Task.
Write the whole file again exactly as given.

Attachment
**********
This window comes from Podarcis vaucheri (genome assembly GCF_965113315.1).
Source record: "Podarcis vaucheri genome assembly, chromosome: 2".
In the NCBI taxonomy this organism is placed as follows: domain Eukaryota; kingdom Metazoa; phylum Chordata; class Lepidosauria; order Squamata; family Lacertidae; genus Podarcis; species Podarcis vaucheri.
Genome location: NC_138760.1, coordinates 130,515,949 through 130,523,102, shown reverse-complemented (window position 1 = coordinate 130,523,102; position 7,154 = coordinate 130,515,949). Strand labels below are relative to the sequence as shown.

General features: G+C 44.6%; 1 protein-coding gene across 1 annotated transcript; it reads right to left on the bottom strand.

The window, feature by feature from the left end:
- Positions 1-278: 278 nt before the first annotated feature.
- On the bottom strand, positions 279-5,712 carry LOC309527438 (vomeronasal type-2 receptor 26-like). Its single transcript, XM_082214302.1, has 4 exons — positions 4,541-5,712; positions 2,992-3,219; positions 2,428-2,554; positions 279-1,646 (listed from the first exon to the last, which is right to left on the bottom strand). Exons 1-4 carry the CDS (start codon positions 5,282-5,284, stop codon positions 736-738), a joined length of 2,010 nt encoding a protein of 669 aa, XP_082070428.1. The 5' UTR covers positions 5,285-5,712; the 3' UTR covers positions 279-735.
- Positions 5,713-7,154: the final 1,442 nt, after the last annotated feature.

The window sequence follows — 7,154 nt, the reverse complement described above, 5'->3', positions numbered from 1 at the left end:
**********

This window comes from Podarcis vaucheri (genome assembly GCF_965113315.1).
Source record: "Podarcis vaucheri genome assembly, chromosome: 2".
In the NCBI taxonomy this organism is placed as follows: domain Eukaryota; kingdom Metazoa; phylum Chordata; class Lepidosauria; order Squamata; family Lacertidae; genus Podarcis; species Podarcis vaucheri.
Genome location: NC_138760.1, coordinates 130,515,949 through 130,523,102, shown reverse-complemented (window position 1 = coordinate 130,523,102; position 7,154 = coordinate 130,515,949). Strand labels below are relative to the sequence as shown.

General features: G+C 44.6%; 1 protein-coding gene across 1 annotated transcript; it reads right to left on the bottom strand.

The window, feature by feature from the left end:
- Positions 1-278: 278 nt before the first annotated feature.
- On the bottom strand, positions 279-5,712 carry LOC309527438 (vomeronasal type-2 receptor 26-like). Its single transcript, XM_082214302.1, has 4 exons — positions 4,541-5,712; positions 2,992-3,219; positions 2,428-2,554; positions 279-1,646 (listed from the first exon to the last, which is right to left on the bottom strand). Exons 1-4 carry the CDS (start codon positions 5,282-5,284, stop codon positions 736-738), a joined length of 2,010 nt encoding a protein of 669 aa, XP_082070428.1. The 5' UTR covers positions 5,285-5,712; the 3' UTR covers positions 279-735.
- Positions 5,713-7,154: the final 1,442 nt, after the last annotated feature.

The window sequence follows — 7,154 nt, the reverse complement described above, 5'->3', positions numbered from 1 at the left end: